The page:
Apple has long been known for its closed ecosystem and opposition to sideloading apps on its devices, but according to a recent report from Mark Gurman, a renowned Apple analyst, the next iOS 17 could enable sideloading.
In a recent report, Bloomberg’s Mark Gurman has claimed that Apple is planning to allow iPhone users to download apps from sources outside of its official App Store for the first time ever in the upcoming iOS 17 update.
Sideloading, as it’s otherwise known, would allow iOS users to download apps from sources outside of the official App Store, potentially freeing developers from having to pay Apple’s 15 to 30 percent fees for app distribution. If Apple does indeed move towards allowing sideloading, it could potentially appease a number of companies that have criticized the company’s fee structure for app distribution. Spotify, Tinder/Match Group, and Twitter are among the companies that have been vocal about their concerns with Apple’s fees.
This could be a major shift for the app industry, as it would give developers more flexibility in terms of how they distribute their apps and potentially reduce the costs associated with app development. However, it’s important to keep in mind that sideloading can also come with security risks, as users may inadvertently download malicious software or apps that could compromise the security of their devices.
According to a recent Bloomberg report, Apple’s sideloading project has already begun under the supervision of Andreas Wendker, the company’s engineering VP who reports to Craig Federighi, senior VP of Software Engineering. The report also suggests that other senior executives, such as Jeff Robbin and Eddie Cue, are involved in the project.
This indicates that Apple is taking the potential shift towards sideloading seriously and has put significant resources into the project. It remains to be seen how the company will implement sideloading, and what safeguards or restrictions will be put in place to address concerns about security risks.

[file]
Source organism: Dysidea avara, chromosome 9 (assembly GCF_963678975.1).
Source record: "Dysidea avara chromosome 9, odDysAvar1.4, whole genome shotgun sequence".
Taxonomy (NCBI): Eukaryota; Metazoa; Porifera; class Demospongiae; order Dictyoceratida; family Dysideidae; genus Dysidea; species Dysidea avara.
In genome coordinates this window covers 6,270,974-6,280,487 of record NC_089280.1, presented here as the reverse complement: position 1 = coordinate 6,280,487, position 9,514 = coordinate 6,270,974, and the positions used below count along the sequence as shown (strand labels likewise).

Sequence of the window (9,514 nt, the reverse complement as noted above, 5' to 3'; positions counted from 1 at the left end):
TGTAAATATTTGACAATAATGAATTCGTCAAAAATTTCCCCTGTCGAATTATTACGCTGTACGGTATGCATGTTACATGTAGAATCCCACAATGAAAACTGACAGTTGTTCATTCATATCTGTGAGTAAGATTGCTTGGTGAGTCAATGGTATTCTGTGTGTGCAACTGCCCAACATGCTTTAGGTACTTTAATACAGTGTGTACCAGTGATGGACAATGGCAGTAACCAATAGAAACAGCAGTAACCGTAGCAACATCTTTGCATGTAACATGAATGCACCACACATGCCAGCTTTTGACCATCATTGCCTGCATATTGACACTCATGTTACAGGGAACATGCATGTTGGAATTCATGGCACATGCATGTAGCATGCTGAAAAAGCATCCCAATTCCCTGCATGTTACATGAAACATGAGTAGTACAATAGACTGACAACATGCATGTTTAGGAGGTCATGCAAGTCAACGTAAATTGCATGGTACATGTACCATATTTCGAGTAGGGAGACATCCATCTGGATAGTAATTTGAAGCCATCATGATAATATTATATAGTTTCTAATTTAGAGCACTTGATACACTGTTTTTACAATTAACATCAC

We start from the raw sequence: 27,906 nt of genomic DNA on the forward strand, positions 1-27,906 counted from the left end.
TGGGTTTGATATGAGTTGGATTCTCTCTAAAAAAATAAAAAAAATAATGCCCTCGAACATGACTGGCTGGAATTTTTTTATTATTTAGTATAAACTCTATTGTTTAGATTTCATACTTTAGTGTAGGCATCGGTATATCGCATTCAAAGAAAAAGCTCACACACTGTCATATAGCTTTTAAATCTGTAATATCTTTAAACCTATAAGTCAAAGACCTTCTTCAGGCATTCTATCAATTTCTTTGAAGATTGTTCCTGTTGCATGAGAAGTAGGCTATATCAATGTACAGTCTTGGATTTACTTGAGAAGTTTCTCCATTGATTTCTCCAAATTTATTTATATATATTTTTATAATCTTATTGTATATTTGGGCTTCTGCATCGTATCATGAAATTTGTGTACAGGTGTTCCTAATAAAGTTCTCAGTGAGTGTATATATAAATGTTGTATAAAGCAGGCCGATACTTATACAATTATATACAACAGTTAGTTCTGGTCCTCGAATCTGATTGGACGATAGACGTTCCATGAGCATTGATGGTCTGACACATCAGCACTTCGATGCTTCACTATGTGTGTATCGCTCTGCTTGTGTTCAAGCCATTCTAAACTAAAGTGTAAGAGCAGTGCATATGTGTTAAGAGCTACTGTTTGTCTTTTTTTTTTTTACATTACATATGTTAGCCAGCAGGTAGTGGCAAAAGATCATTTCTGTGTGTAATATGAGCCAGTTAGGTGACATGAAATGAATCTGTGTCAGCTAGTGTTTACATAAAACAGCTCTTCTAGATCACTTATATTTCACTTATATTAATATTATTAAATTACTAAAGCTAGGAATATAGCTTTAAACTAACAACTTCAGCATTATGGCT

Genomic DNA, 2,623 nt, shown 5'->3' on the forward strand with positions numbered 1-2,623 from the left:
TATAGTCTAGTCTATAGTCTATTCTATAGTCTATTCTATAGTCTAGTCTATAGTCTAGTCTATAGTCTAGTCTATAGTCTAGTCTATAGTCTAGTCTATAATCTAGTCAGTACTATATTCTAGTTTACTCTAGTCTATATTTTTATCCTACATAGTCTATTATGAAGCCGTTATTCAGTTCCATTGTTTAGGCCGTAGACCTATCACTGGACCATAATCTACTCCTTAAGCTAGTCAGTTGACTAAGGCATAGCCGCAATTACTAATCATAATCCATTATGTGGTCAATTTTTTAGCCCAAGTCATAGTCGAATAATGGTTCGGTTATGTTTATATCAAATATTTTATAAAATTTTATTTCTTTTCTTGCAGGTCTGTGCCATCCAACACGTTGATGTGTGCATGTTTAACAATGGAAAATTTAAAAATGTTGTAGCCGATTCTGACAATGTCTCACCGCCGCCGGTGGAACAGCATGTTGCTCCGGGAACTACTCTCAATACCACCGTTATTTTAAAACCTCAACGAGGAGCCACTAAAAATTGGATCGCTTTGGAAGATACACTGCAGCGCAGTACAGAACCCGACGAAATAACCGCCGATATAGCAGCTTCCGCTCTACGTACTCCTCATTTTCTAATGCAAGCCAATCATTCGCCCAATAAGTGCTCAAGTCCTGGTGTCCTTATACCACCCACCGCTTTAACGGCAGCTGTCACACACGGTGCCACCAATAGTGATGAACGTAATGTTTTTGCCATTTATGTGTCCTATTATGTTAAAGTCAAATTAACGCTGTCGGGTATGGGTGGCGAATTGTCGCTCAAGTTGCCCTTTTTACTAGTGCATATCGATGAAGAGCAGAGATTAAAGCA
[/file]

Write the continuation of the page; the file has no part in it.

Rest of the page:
This would be a significant shift for Apple, which has traditionally kept tight control over its app store and the apps that are available to users. If the rumors are true, enabling sideloading would give users more freedom to install apps from outside the app store, potentially opening up a whole new world of possibilities for iOS users.
However, it’s worth noting that sideloading can come with some risks, as users may inadvertently install malicious apps or apps that could compromise the security of their devices. It’s possible that Apple may introduce certain safeguards or restrictions to mitigate these risks if sideloading does indeed become a reality.
Mark Gurman, writing for Bloomberg, says Apple is preparing to open iOS to competing app stores – but only in Europe.— Tim Sweeney (@TimSweeneyEpic) December 13, 2022
This would leave American developers in serfdom in the nation where Apple was founded.
Congress must pass the Open Apps Market Act! https://t.co/GnCChgi0hX
The Digital Markets Act (DMA) is a regulation introduced by the European Union, which came into effect on November 1, 2022. It aims to address the issue of gatekeeper companies and promote competition in the digital market by requiring such companies to open up their services and platforms to other companies and developers.
It’s important to note that while rumors have been circulating about sideloading being enabled in the upcoming iOS 17 update, this has not yet been confirmed by Apple. However, there is a good chance that sideloading could become a reality with the introduction of the EU’s Digital Markets Act in 2024, which requires gatekeeper companies to allow users to install apps from alternative sources.
If Apple wants to comply with the EU’s Digital Markets Act, it would have to allow its users to install apps from alternative sources outside of its own official App Store. This would represent a significant shift in Apple’s approach to app distribution, which has traditionally been tightly controlled and limited to the App Store.
However, Apple has expressed concerns about the security risks associated with sideloading, and it remains to be seen how the company will address these concerns if it is required to allow sideloading under the EU’s regulations. It’s possible that Apple may introduce certain safeguards or restrictions to mitigate these risks, or that it may push back against the regulations in order to maintain control over its platform.
In any case, we can expect to learn more about Apple’s plans for sideloading and other potential changes to its platform at the company’s annual WWDC conference for the year 2023, where iOS 17 is rumored to be taking center stage with major updates and changes.
As always, it’s important to take rumors with a grain of salt, and we won’t know for sure what features the next iOS update will bring until Apple makes an official announcement. Nonetheless, the possibility of sideloading on iOS is sure to generate excitement among Apple users and could potentially lead to some interesting new developments in the app space.